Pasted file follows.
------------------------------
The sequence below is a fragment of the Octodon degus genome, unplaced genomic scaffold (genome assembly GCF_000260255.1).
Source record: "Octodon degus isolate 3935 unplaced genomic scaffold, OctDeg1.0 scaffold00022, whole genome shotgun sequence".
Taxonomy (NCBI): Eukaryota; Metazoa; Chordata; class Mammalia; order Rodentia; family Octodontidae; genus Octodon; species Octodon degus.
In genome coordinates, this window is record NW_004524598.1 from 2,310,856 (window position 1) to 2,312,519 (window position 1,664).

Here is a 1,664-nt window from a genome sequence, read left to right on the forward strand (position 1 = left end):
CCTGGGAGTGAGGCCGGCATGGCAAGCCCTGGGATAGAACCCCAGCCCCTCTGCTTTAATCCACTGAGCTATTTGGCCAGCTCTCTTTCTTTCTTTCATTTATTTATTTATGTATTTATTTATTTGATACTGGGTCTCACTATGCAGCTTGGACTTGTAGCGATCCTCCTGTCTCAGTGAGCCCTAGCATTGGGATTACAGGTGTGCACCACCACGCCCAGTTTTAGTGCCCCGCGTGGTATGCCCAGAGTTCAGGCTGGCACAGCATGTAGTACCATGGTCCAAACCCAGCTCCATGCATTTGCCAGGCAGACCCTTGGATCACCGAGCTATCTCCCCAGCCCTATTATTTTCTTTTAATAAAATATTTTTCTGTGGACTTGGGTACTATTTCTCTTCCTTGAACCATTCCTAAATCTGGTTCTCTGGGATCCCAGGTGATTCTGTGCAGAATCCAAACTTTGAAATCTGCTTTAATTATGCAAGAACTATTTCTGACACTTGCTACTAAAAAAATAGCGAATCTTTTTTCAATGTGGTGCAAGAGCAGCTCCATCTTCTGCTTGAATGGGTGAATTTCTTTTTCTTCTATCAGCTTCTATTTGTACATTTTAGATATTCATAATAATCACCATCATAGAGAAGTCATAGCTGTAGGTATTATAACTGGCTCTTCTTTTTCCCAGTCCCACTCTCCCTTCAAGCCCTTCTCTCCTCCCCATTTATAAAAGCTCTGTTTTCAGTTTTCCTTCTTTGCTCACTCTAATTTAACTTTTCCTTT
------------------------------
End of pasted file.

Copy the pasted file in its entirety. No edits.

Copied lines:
The sequence below is a fragment of the Octodon degus genome, unplaced genomic scaffold (genome assembly GCF_000260255.1).
Source record: "Octodon degus isolate 3935 unplaced genomic scaffold, OctDeg1.0 scaffold00022, whole genome shotgun sequence".
Taxonomy (NCBI): Eukaryota; Metazoa; Chordata; class Mammalia; order Rodentia; family Octodontidae; genus Octodon; species Octodon degus.
In genome coordinates, this window is record NW_004524598.1 from 2,310,856 (window position 1) to 2,312,519 (window position 1,664).

Here is a 1,664-nt window from a genome sequence, read left to right on the forward strand (position 1 = left end):
CCTGGGAGTGAGGCCGGCATGGCAAGCCCTGGGATAGAACCCCAGCCCCTCTGCTTTAATCCACTGAGCTATTTGGCCAGCTCTCTTTCTTTCTTTCATTTATTTATTTATGTATTTATTTATTTGATACTGGGTCTCACTATGCAGCTTGGACTTGTAGCGATCCTCCTGTCTCAGTGAGCCCTAGCATTGGGATTACAGGTGTGCACCACCACGCCCAGTTTTAGTGCCCCGCGTGGTATGCCCAGAGTTCAGGCTGGCACAGCATGTAGTACCATGGTCCAAACCCAGCTCCATGCATTTGCCAGGCAGACCCTTGGATCACCGAGCTATCTCCCCAGCCCTATTATTTTCTTTTAATAAAATATTTTTCTGTGGACTTGGGTACTATTTCTCTTCCTTGAACCATTCCTAAATCTGGTTCTCTGGGATCCCAGGTGATTCTGTGCAGAATCCAAACTTTGAAATCTGCTTTAATTATGCAAGAACTATTTCTGACACTTGCTACTAAAAAAATAGCGAATCTTTTTTCAATGTGGTGCAAGAGCAGCTCCATCTTCTGCTTGAATGGGTGAATTTCTTTTTCTTCTATCAGCTTCTATTTGTACATTTTAGATATTCATAATAATCACCATCATAGAGAAGTCATAGCTGTAGGTATTATAACTGGCTCTTCTTTTTCCCAGTCCCACTCTCCCTTCAAGCCCTTCTCTCCTCCCCATTTATAAAAGCTCTGTTTTCAGTTTTCCTTCTTTGCTCACTCTAATTTAACTTTTCCTTT